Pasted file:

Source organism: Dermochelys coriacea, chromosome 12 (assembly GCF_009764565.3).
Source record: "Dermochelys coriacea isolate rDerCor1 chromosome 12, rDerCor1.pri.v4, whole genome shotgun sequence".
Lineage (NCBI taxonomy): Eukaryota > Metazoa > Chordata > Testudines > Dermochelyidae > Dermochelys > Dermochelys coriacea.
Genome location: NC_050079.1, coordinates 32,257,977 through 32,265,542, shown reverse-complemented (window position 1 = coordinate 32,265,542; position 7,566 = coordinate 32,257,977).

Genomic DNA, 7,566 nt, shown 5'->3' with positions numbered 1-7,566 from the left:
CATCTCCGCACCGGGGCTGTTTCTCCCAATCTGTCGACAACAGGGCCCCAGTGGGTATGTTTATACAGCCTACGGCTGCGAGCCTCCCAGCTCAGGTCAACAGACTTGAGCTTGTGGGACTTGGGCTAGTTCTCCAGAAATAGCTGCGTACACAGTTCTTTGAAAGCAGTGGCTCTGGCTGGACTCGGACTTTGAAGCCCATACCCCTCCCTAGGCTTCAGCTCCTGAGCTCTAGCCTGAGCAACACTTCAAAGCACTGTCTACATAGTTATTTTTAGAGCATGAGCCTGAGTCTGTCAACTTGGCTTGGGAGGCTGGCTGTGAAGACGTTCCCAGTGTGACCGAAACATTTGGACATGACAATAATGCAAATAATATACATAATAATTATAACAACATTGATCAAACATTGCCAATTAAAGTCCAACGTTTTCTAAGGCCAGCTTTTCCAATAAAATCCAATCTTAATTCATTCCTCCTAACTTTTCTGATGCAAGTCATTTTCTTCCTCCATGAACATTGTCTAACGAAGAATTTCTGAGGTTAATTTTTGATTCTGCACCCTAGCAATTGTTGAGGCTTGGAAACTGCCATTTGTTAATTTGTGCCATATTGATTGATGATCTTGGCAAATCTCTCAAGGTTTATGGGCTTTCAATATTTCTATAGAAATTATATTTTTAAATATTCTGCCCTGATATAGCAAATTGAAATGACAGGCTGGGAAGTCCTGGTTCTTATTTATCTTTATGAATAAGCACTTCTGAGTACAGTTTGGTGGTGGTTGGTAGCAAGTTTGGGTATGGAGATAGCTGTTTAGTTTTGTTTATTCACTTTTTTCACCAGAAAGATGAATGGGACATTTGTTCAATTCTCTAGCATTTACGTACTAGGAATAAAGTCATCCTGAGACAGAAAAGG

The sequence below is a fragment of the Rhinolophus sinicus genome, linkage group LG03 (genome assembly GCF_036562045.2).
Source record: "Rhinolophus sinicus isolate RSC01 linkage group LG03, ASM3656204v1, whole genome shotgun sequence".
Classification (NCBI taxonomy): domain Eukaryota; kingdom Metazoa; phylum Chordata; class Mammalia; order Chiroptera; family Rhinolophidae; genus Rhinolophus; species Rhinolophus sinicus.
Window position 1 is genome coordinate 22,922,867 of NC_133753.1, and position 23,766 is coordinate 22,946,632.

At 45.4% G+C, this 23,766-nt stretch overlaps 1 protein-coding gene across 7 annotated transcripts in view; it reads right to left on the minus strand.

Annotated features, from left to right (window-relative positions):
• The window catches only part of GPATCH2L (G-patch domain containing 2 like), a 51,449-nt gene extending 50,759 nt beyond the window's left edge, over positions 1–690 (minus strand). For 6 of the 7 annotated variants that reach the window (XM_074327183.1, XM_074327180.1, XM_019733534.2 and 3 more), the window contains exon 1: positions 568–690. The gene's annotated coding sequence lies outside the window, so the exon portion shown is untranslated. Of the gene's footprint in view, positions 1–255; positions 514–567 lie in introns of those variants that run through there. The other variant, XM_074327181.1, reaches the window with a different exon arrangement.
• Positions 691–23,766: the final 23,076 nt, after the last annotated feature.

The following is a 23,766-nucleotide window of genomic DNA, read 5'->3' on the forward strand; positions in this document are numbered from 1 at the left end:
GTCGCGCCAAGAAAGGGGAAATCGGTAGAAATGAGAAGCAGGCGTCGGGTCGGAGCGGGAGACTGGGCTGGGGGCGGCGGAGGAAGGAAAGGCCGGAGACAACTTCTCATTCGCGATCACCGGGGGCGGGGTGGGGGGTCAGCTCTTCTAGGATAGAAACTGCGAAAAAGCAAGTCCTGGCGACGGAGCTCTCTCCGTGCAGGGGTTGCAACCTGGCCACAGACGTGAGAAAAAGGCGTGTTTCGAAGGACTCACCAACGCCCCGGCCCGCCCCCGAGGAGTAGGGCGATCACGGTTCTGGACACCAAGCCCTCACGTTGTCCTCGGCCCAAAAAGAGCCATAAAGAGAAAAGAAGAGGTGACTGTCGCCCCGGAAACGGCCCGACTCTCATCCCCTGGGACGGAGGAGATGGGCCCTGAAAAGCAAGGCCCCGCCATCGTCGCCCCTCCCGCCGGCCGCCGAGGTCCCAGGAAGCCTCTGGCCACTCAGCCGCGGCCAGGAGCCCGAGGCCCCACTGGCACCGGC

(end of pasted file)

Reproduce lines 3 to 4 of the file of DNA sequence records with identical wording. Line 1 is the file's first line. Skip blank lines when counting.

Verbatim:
Lineage (NCBI taxonomy): Eukaryota > Metazoa > Chordata > Testudines > Dermochelyidae > Dermochelys > Dermochelys coriacea.
Genome location: NC_050079.1, coordinates 32,257,977 through 32,265,542, shown reverse-complemented (window position 1 = coordinate 32,265,542; position 7,566 = coordinate 32,257,977).